‘If you gave me a gun, I would finish them all’: Escape from Boko Haram
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Halima remembers that day all too clearly. It was 3pm and the air in her village in northern Nigeria was heavy with moisture.
She was giving water to her two brothers who had just arrived from Lagos. But before she could hear all their tales of the faraway metropolis, army vehicles rolled into the village.
“Lots of men dressed in uniforms got out. People thought it was the army. Then the men started shouting Allah Akbar and shooting,” she says.
“We hid inside the house. My brothers peeped out and were seen. I saw them both shot in the chest. They came inside and found my husband. They took him outside, held him down and cut off his head. Then they picked it up by the ear and flung it into the air.”
The gunmen belonged to Boko Haram, one of the deadliest terror groups on Earth. The jihadist loaded the 24-year-old, 30 other women and several children into vehicles and drove them away.
Dressed in a bright purple Hijab, Halima sits on the outskirts of a dusty refugee camp in northeastern Nigeria. After allowing herself to cry for only a minute, she composes herself and tries to recount how she escaped after six years of being Boko Haram’s slave.
In 2014, Boko Haram kidnapped 276 schoolgirls from the town of Chibok, prompting a huge international outcry. But as the world’s attention turned elsewhere, the group has continued to abduct thousands of women and girls.
Boko Haram – whose name means ‘Western education is forbidden’ in the local Hausa language – launched an uprising for an Islamic State in northeastern Nigeria in 2009.
After being driven out of Maiduguri, Borno State’s ramshackle capital, the group set up strongholds in the rough terrain of the Gwoza hills and the Sambisa forest.
Abubakar Shekau, a gangster-like cleric, became the group’s leader in 2010 and launched a sadistic campaign of terror across the Lake Chad region into southern Niger, northern Cameroon and Chad.
Hamstrung by low morale and decades of corruption, the Nigerian military struggled to stop Boko Haram’s advance.
Despite frequent declarations of victory by the Nigerian government, Boko Haram and their breakaway group, Islamic State’s West Africa Province (ISWAP) have proven extraordinarily resilient. Reportedly, the jihadists have killed thousands of local soldiers over the last two years.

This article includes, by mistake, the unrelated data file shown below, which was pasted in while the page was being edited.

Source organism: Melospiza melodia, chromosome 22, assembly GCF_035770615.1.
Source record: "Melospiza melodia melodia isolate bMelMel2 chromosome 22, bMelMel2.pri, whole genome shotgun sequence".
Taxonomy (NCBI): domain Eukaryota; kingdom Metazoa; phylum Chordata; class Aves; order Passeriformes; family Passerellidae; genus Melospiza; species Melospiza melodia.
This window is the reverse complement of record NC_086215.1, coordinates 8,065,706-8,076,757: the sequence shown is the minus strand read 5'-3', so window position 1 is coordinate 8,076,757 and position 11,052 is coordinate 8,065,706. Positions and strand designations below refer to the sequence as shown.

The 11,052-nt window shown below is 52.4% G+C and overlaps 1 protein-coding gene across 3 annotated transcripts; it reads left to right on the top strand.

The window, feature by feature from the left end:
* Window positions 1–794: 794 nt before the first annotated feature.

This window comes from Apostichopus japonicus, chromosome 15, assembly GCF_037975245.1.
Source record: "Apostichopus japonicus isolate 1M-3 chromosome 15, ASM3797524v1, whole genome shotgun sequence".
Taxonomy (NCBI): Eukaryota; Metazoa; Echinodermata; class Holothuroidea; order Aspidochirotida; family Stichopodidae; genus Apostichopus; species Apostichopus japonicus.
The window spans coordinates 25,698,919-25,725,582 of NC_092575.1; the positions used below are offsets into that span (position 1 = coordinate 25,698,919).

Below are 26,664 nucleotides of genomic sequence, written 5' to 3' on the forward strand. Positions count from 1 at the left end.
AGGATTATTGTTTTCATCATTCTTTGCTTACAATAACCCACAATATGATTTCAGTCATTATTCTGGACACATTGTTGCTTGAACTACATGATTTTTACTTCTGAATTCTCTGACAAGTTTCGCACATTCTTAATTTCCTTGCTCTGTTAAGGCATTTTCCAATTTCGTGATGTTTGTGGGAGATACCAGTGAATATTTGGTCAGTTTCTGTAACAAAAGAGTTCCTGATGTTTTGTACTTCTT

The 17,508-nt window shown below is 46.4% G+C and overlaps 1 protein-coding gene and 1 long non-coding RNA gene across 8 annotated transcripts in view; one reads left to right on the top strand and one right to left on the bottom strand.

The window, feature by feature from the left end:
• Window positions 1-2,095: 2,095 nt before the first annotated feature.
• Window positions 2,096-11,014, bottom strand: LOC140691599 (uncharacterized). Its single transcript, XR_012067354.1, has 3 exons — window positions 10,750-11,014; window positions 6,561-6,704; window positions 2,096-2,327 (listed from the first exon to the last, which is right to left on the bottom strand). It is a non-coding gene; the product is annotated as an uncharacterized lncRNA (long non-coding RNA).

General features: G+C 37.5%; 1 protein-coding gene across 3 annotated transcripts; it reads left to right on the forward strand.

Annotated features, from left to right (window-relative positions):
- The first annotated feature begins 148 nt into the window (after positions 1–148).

Women and girls have been at the heart of Boko Haram’s military strategy. In 2013, Boko Haram started to come under massive pressure from powerful vigilante groups. In response, Shekau sanctioned the use of girls and women as human bombs.
“They worked out that girls could get more explosives through checkpoints under their hijabs. It has been devastating. No one expected it,” says Bulama Bukarti, an analyst from the Tony Blair Institute for Global Change, who Shekau has threatened with death three times.
Abducted girls are indoctrinated with extreme violence and religious teachings for months on end. “They put you in a house for a year and brainwash you. After that, you would kill your own father,” says one survivor who was abducted when she was 12 and strapped with a suicide vest.
After being abducted and made to recite the Quran for a year and a half, seventeen-year-old Aisha, was given a choice to marry a fighter or blow herself up. “I said I would rather die than marry them,” says Aisha, a diminutive, softly spoken girl.
Fighters put an explosive jacket on Aisha and left her near an army checkpoint, saying they would hunt her down if she did not blow herself up. “All I could think about was the soldiers [who would] lose their lives. [I thought] if I do this thing, I will go directly into hellfire,” she says.